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Alcohol - Get the Facts

Is alcohol a drug?

Yes.  Alcohol is called a depressant drug because it slows down your brain’s ability to think and to make decisions and judgements.  Whether the alcohol comes in beer, wine, or liquor doesn’t matter.  It’s the amount of alcohol in your drink, not the type of drink, that affects you.

What is problem drinking?

If drinking seriously interferes with your life, you have a drinking problem.

If drinking, to you, means getting drunk, not remembering what you did, passing out, or feeling embarrassed about the night before, these are signs of a problem.  Other signs are:

  • getting into fights when you drink

  • having sex when you drink with someone you don’t particularly like

  • being frequently hung over or late for work or school

  • being charged with impaired driving

  • if drinking is your major way of coping with stress, or if you cannot control how much you drink at any one time, you have a problem.

What is sensible drinking?

Sensible drinking does not interfere with:

  • your health

  • your job or studies

  • your relationships

  • your safety

  • the safety of others

A pattern of sensible drinking means days of not drinking mixed with days of light drinking.

Can drinking hurt me physically?

  • Drinking a lot of alcohol over a long time can do serious damage to your body.

  • Brain damage, ulcers, liver disease, malnutrition, heart disease, and various cancers are more common among heavy drinkers.

  • People who drink heavily are likely to die younger than people who drink lightly or not at all.

  • Pregnant women who drink risk having babies with birth defects, sometimes very serious ones.  It is known that the more a pregnant woman drinks, the higher the risk; but it is not known whether just one or two drinks are really “safe.”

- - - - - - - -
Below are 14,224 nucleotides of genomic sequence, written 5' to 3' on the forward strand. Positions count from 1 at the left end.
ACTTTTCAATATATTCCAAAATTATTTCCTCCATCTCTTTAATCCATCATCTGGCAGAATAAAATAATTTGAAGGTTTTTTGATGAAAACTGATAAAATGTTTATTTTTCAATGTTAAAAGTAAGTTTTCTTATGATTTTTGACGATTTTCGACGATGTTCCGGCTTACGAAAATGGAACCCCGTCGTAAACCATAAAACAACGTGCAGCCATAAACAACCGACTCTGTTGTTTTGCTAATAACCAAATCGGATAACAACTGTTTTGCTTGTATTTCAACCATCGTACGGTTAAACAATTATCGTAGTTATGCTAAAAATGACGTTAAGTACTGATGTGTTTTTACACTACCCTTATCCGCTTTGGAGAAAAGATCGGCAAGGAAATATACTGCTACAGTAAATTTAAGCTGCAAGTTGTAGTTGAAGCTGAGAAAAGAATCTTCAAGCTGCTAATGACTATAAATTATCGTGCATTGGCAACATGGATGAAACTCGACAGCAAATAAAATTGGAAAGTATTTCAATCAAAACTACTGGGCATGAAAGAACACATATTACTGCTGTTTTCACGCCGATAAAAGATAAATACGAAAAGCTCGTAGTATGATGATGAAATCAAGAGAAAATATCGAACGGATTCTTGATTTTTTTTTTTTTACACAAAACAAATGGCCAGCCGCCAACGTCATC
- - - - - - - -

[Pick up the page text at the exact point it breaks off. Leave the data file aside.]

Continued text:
How dangerous is mixing alcohol with other drugs?

It can be very dangerous. Especially risky is taking a few drinks with other depressant (or “downer”) drugs, such as tranquilizers and sleeping pills.  The alcohol and the other drugs boost the effect of each other, and a person unexpectedly may seem very drunk, pass out, go into a coma, or even die.  Even common non-prescription drugs such as antihistamines (for colds and allergies) can make you dopey and clumsy when you take alcohol at the same time.

Taking stimulant drugs such as caffeine, cocaine, or amphetamines after drinking a lot of alcohol isn’t a good idea either.  These drugs can trick you into thinking you are sober, but you’re really not - you are just wider awake and more hyper.

Researchers now believe that alcohol makes the body absorb cancer-causing chemicals in tobacco and cannabis more quickly.  If you drink and smoke, you may be more likely to get cancer of the mouth, neck, or throat.

Some medicines can’t do their job as well if they are mixed with alcohol.  Other medicines can interact violently with alcohol, causing side effects such as cramps, vomiting, and headaches.

When it comes to alcohol and other drugs, the best advice is: Don’t mix.